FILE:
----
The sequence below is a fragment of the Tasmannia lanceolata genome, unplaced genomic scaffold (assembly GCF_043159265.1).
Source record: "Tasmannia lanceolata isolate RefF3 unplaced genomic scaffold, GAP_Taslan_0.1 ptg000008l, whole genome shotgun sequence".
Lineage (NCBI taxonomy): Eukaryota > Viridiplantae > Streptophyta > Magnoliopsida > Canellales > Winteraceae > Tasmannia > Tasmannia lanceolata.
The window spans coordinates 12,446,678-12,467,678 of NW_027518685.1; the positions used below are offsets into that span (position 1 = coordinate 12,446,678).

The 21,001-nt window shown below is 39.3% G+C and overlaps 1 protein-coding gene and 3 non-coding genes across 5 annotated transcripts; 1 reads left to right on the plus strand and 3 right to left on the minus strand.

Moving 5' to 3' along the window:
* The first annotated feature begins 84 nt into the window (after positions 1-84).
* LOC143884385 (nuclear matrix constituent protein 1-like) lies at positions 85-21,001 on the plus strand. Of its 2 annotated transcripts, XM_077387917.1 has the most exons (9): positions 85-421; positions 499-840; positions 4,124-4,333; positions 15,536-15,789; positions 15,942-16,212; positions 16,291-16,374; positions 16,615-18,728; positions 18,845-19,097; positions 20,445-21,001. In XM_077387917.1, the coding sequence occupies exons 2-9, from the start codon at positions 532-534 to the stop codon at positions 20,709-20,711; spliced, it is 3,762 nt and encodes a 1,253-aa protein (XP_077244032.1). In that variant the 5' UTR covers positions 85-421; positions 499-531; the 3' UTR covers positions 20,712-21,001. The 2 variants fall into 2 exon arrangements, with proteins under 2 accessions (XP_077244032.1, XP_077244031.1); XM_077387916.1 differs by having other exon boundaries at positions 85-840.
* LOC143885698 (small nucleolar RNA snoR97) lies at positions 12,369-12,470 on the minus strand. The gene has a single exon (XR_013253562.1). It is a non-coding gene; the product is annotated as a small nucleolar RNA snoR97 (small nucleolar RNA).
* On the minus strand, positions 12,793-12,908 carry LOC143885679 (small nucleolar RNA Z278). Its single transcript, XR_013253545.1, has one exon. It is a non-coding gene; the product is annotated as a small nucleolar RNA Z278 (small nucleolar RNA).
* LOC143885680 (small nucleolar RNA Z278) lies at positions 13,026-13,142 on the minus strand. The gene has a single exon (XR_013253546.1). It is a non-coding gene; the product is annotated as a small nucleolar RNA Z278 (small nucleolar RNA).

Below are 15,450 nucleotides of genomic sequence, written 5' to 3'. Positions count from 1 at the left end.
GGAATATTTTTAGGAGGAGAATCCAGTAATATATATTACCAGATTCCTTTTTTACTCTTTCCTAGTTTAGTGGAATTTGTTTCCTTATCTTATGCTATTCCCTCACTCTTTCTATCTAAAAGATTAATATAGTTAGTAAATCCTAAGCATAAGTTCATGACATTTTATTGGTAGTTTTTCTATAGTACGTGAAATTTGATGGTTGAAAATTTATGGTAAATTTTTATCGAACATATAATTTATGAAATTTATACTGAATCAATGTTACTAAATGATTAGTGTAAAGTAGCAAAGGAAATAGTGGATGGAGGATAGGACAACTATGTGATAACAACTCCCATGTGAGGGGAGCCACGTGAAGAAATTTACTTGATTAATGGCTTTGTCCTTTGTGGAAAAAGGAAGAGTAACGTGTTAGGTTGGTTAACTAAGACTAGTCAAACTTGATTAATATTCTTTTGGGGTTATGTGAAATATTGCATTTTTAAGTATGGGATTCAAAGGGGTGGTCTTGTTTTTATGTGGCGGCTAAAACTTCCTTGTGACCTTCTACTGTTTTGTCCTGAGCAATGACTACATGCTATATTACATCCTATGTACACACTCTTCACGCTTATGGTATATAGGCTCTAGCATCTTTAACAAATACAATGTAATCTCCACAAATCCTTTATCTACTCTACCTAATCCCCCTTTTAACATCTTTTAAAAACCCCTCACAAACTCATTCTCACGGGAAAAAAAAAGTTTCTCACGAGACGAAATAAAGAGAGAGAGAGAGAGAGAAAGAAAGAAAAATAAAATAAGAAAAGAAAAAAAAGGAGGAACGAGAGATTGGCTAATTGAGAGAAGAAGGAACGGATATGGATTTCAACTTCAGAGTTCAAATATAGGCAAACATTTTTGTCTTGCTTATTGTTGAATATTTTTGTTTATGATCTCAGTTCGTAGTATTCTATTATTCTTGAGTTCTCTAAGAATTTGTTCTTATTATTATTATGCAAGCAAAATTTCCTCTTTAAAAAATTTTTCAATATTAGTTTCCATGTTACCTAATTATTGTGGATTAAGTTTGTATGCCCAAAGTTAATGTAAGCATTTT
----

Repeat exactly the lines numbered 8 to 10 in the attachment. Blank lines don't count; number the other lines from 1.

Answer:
* LOC143884385 (nuclear matrix constituent protein 1-like) lies at positions 85-21,001 on the plus strand. Of its 2 annotated transcripts, XM_077387917.1 has the most exons (9): positions 85-421; positions 499-840; positions 4,124-4,333; positions 15,536-15,789; positions 15,942-16,212; positions 16,291-16,374; positions 16,615-18,728; positions 18,845-19,097; positions 20,445-21,001. In XM_077387917.1, the coding sequence occupies exons 2-9, from the start codon at positions 532-534 to the stop codon at positions 20,709-20,711; spliced, it is 3,762 nt and encodes a 1,253-aa protein (XP_077244032.1). In that variant the 5' UTR covers positions 85-421; positions 499-531; the 3' UTR covers positions 20,712-21,001. The 2 variants fall into 2 exon arrangements, with proteins under 2 accessions (XP_077244032.1, XP_077244031.1); XM_077387916.1 differs by having other exon boundaries at positions 85-840.
* LOC143885698 (small nucleolar RNA snoR97) lies at positions 12,369-12,470 on the minus strand. The gene has a single exon (XR_013253562.1). It is a non-coding gene; the product is annotated as a small nucleolar RNA snoR97 (small nucleolar RNA).
* On the minus strand, positions 12,793-12,908 carry LOC143885679 (small nucleolar RNA Z278). Its single transcript, XR_013253545.1, has one exon. It is a non-coding gene; the product is annotated as a small nucleolar RNA Z278 (small nucleolar RNA).